By Everett Millman – Gainesville Coins ……
India is routinely the world’s leading country in terms of annual gold demand. Collectively, the Indian public holds an astounding amount of physical gold—over 20,000 metric tons, by most estimates!
For context, that’s more than double the gold reserves of the United States, which is itself more than double the gold reserves of any other central bank in the world.
However, India’s domestic gold market remains largely underdeveloped.
Going back at least four years, the Indian government under the leadership of current Prime Minister Narendra Modi has introduced a variety of policies known as the “Gold Monetization Scheme“, or simply GMS.
The intended purpose of the scheme is to get rural Indian citizens to place their gold into the country’s official financial channels. This would allow all that gold to be put to “productive” uses, such as being lent out or used as collateral.
Thus far, the GMS has been mostly unsuccessful. The Indian people are more trusting of a tangible asset rather than a promise on paper from a bank. Owning gold is (quite wisely) seen as the ideal form of saving for the future within India’s rural communities, and a family’s “gold savings” are traditionally passed down to their children upon marriage in a manner similar to a dowry.
Moreover, everyday commerce in India still hasn’t fully recovered from the “Modi Shock” about a year ago, when the prime minister’s administration effectively demonetized large-denomination banknotes across the country.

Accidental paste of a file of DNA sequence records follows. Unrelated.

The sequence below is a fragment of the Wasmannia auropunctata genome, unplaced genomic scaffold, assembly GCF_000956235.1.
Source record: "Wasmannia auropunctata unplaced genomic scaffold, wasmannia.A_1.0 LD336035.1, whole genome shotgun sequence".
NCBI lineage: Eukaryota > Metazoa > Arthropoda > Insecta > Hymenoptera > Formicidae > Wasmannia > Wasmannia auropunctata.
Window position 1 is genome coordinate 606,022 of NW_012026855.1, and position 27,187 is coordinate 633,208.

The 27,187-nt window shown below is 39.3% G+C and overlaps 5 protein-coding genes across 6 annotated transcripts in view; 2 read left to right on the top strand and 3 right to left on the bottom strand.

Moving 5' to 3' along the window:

Banking Restrictions Easing?
There are still several structural barriers to a financialized gold market in India. Adoption of ID cards for gold purchases (so they can be subject to taxes) has been low, and the appeal of interest-bearing bank accounts for gold deposits has remained subdued.
Another major obstacle is the fact that Indian banks, whether they are commercial banks or investment banks, have heretofore been barred from dealing directly in bullion. This regulation is no doubt intended to shield the country’s official banking sector from the rampant problem of gold smuggling.
A story published this past week in the Indian business press suggests this practice may soon come to an end. Banks would be freed to handle metals trades themselves, such as through a bullion trading desk. Such a policy change is anticipated sometime in the first quarter of 2019.
Not only would the lifting of this restriction create another profit opportunity for India’s banks, it would also lead to more efficient price discovery, perhaps impacting the premium on gold in India relative to other global price benchmarks.
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The opinions and forecasts herein are provided solely for informational purposes, and should not be used or construed as an offer, solicitation, or recommendation to buy or sell any product.